Study cited:

Fleming, S.M., Thomas, C.L., & Dolan, R.J. Overcoming status quo bias in the human brain. PNAS. Published online before print March 15, 2010. doi:10.1073/pnas.0910380107

Read the original Research Paper HERE (PDF internal link)

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March 30, 2010 Posted by | Books, brain, Cognition, research | , , , , , , , , , , , , , , , , , , , , , , , , , , , , | 1 Comment

Improve Self Control and Impulsivity Through Abstract Thinking

Read Original Research Paper HERE (Free PDF internal link)

[A] New study shows that self-control can be automatically, unconsciously bolstered by abstract thinking.

Wouldn’t it be great if we could just spontaneously and automatically exercise self-control, without all that painful back-and-forth battle with ourselves?

Just automatically resist that cake and choose the apple; or suddenly find ourselves out jogging without resorting to self-blackmail […]

Unfortunately so often temptation wins. And experiments show that when we are run down from exercising self-discipline all day, we become even more likely to give in to temptation.

Apple or candy bar?

[Previous studies suggest ]that self-control can be increased by thinking abstractly about our goals. This suggests we should see our actions as just one part of a larger plan, rather than focusing on the details of what we’re doing. The power of abstract thinking may offer a way for us to increase our self-control without really trying.

But how does thinking abstractly about our goals increase our self-control? In a recent article published in Psychological Science, Fujita and Han (2009) wondered if our unconscious mind is somehow pitching in to help out. They used an implicit association test as a way of measuring people’s unconscious thoughts about eating either an apple or a tempting candy bar.

Before taking this test people were put into either an abstract or concrete mode of thinking. Participants were split into two groups with each asked to think about maintaining good personal relationships, but in different ways. One group thought about why we need to maintain good relationships (abstract, high-level) while the other focused on how we maintain good relationships (concrete, low-level).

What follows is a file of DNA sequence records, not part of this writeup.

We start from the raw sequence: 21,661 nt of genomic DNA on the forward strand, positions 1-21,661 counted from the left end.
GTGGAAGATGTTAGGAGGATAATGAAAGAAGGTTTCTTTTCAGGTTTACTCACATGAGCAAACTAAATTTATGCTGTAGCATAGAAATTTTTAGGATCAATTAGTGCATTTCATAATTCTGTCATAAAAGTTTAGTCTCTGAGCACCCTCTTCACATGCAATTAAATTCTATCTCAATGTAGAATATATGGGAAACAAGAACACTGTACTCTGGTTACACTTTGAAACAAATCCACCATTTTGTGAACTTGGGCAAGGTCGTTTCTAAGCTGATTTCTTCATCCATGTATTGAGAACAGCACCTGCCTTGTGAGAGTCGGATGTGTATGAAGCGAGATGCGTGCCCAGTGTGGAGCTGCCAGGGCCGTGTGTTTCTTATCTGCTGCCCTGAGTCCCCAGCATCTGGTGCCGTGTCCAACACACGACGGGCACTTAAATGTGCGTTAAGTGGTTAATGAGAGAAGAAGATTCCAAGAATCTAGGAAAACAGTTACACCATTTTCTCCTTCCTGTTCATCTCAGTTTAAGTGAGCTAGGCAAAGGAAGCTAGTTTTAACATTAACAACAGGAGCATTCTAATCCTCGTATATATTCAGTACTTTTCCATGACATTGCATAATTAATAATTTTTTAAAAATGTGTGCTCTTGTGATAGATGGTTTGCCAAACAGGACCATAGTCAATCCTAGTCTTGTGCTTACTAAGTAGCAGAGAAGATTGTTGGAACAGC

As you can see, for the purposes of this experiment, the reason participants were thinking abstractly didn’t matter so much. That’s because when we think abstractly about one thing, we tend to carry on thinking in an abstract mode about anything else that’s put in front of us, including the choice between an apple and a candy bar.

Automatic, unconscious self-control

The results showed that, when participants were thinking concretely, they tended to unconsciously see candy bars in a positive light and apples in a negative light. But this was reversed when participants were thinking abstractly. Just as predicted, abstract thinking automatically made people unconsciously think of candy bars as the devil’s own food.

To back this up they asked participants in the two conditions whether they would like an apple or a candy bar, right now. They found that when participants were thinking in a concrete low-level way, they chose the apple over the candy bar only 50% of the time. But when they were thinking abstractly this percentage shot up to 76%. Not bad for such a simple manipulation.

So it seems you can bolster resistance to temptation by thinking abstractly about the goal you want to obtain because it causes your mind to automatically associate temptations with negativity. Hey presto, more self-control and thank you unconscious mind.

Why not try applying this to whatever you are finding difficult to achieve?

Read Original Research Paper HERE (Free PDF internal link)

Adapted from an article posted at PsyBlog 03/10

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March 21, 2010 Posted by | Cognition, Positive Psychology, Social Psychology | , , , , | Leave a comment